The world of contracting is brutal. Thanks to cut-throat competition, contractors have to be literally on their toes to connect with potential clients and bag new business projects. Creating a CV is definitely the first step towards it.
CV templates were certainly a rage until a few years ago, but not anymore. People are slowly and steadily looking for unique and interesting ways to showcase their skill sets. While not everyone is a Nina Mufleh (Remember her website cum CV for Airbnb?), you certainly want your capabilities, flexibility and productiveness to come out impressively.
We can’t suggest designs or templates that will do wonders for you, but we can certainly help you with the content so that the potential clients have your attention. Please take a note or two with the listicle shared below:
- Clarify your work experience
Yes – that’s the first thing a potential employer usually checks no matter how creative or brilliant you are. Therefore, write the “number of years worked” along with the “industries you have worked in” to give a gist of your past employment.
- Note down your skillset
That’s the reason what any company would hire you for! So make sure you have listed all your skills right at the top of the page, then the potential employer knows what you are capable of. Use bullet points as they give an uncluttered look ‘n’ feel.
If you are in the creative field, make sure you attach a couple of sample jobs or your portfolio that easily justify the skills you have mentioned in the CV.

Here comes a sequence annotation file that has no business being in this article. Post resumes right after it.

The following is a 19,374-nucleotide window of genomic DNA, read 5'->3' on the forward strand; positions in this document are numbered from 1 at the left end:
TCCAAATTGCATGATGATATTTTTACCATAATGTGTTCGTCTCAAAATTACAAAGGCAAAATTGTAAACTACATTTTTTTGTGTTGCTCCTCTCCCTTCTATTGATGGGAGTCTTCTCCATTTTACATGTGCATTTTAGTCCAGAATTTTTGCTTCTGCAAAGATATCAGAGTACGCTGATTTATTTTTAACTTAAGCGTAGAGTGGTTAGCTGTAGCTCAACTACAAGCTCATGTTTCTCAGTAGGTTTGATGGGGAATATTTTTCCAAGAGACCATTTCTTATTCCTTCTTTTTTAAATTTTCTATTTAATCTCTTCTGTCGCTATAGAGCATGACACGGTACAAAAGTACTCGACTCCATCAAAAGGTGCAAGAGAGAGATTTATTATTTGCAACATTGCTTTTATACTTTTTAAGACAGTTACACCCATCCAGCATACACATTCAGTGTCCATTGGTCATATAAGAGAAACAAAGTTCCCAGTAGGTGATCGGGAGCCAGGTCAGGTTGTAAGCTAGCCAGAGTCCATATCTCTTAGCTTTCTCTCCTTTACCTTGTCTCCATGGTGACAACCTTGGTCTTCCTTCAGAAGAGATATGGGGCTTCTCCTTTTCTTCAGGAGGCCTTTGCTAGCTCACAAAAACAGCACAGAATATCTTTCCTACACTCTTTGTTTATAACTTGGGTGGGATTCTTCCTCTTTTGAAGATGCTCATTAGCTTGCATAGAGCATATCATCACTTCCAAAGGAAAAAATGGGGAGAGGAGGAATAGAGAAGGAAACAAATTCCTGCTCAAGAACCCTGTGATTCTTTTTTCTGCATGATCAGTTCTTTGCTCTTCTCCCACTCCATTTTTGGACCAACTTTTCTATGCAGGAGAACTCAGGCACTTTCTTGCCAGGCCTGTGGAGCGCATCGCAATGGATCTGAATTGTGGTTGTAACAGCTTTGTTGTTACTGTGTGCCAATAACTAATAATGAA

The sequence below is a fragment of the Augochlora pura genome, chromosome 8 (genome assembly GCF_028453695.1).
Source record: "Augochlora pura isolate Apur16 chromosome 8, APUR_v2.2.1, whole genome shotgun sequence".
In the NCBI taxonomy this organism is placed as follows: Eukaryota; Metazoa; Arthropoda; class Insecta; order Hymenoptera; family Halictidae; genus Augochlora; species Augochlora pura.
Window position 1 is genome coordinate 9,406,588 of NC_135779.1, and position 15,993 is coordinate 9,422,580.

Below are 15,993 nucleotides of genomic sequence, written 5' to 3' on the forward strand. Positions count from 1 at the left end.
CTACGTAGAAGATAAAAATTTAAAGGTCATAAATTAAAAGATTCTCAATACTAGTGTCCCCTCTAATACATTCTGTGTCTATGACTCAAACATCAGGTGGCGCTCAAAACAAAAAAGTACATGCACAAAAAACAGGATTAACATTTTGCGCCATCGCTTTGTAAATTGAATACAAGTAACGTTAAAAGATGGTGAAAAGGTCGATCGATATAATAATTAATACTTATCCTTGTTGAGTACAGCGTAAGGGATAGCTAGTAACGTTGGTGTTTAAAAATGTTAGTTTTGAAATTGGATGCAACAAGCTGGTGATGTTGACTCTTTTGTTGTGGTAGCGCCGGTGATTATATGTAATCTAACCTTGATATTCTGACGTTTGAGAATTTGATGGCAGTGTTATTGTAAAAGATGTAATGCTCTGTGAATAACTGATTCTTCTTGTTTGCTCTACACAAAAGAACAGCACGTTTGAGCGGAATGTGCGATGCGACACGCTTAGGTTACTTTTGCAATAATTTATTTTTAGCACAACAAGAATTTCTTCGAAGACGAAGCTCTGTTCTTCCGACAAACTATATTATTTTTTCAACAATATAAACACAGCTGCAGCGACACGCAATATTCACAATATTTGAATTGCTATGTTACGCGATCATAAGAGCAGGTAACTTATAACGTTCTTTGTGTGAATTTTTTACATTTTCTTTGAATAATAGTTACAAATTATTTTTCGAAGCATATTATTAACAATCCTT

- Educational info
You may have all the skills required to do the job and you may be very good at it, but that doesn’t mean you undermine your educational feats. Keep the brief short and crisp. Don’t go into detail
- Don’t just use paper
It’s always presumed that a CV will be typed out on a paper. However, you can change that. You can use online tools such as Wix.com and About.me to create your exclusive online space. Having a LinkedIn profile always works, so make sure it’s updated.
- Make your CV personal
Let the potential employer know about your personal life and interests. Include skills you have learned from your hobbies such as photography, managing a small-scale event or hosting a small art exhibition. Basically – it could be anything! The aim is to come across as a candidate who is well-rounded, personable and initiating – someone who will certainly be an asset to the company – even if it is on a contractual basis. But don’t go too far – your cycling proficiency certificate probably isn’t relevant.
There is no right or wrong way of making a CV. Make it in whichever you want to. Your aim is to impress your could-be-employers with your professionalism and the skills you can actually ‘show’ to get that job and not just to get shortlisted.
So carve a niche for yourself by letting your creative juices flow!